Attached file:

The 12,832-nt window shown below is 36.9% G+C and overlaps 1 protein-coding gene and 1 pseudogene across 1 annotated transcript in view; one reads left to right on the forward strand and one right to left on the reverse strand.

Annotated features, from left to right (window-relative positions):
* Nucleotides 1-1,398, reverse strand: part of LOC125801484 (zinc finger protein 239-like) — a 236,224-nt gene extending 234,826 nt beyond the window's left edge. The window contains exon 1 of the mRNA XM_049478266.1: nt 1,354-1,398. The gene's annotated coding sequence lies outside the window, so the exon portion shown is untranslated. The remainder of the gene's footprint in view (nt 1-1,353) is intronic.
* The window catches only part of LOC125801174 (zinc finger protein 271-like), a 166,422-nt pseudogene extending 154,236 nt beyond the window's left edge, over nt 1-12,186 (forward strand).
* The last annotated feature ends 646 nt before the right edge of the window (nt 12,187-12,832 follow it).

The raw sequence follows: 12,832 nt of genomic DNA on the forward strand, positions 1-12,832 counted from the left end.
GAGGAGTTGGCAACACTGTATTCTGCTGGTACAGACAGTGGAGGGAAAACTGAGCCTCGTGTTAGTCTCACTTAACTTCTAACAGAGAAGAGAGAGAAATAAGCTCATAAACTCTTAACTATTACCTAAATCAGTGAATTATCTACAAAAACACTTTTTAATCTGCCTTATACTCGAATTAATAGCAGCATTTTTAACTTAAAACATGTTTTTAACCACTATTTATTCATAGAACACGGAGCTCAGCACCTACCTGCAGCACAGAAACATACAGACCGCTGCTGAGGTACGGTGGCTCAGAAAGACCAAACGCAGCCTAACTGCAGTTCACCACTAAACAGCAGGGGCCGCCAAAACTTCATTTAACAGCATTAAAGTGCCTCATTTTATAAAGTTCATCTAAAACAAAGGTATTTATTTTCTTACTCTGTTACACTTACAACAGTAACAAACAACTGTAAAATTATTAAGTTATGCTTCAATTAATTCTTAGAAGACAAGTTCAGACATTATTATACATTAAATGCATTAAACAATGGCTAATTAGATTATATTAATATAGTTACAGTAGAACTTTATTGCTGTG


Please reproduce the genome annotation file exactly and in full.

The 12,832-nt window shown below is 36.9% G+C and overlaps 1 protein-coding gene and 1 pseudogene across 1 annotated transcript in view; one reads left to right on the forward strand and one right to left on the reverse strand.

Annotated features, from left to right (window-relative positions):
* Nucleotides 1-1,398, reverse strand: part of LOC125801484 (zinc finger protein 239-like) — a 236,224-nt gene extending 234,826 nt beyond the window's left edge. The window contains exon 1 of the mRNA XM_049478266.1: nt 1,354-1,398. The gene's annotated coding sequence lies outside the window, so the exon portion shown is untranslated. The remainder of the gene's footprint in view (nt 1-1,353) is intronic.
* The window catches only part of LOC125801174 (zinc finger protein 271-like), a 166,422-nt pseudogene extending 154,236 nt beyond the window's left edge, over nt 1-12,186 (forward strand).
* The last annotated feature ends 646 nt before the right edge of the window (nt 12,187-12,832 follow it).

The raw sequence follows: 12,832 nt of genomic DNA on the forward strand, positions 1-12,832 counted from the left end.
GAGGAGTTGGCAACACTGTATTCTGCTGGTACAGACAGTGGAGGGAAAACTGAGCCTCGTGTTAGTCTCACTTAACTTCTAACAGAGAAGAGAGAGAAATAAGCTCATAAACTCTTAACTATTACCTAAATCAGTGAATTATCTACAAAAACACTTTTTAATCTGCCTTATACTCGAATTAATAGCAGCATTTTTAACTTAAAACATGTTTTTAACCACTATTTATTCATAGAACACGGAGCTCAGCACCTACCTGCAGCACAGAAACATACAGACCGCTGCTGAGGTACGGTGGCTCAGAAAGACCAAACGCAGCCTAACTGCAGTTCACCACTAAACAGCAGGGGCCGCCAAAACTTCATTTAACAGCATTAAAGTGCCTCATTTTATAAAGTTCATCTAAAACAAAGGTATTTATTTTCTTACTCTGTTACACTTACAACAGTAACAAACAACTGTAAAATTATTAAGTTATGCTTCAATTAATTCTTAGAAGACAAGTTCAGACATTATTATACATTAAATGCATTAAACAATGGCTAATTAGATTATATTAATATAGTTACAGTAGAACTTTATTGCTGTG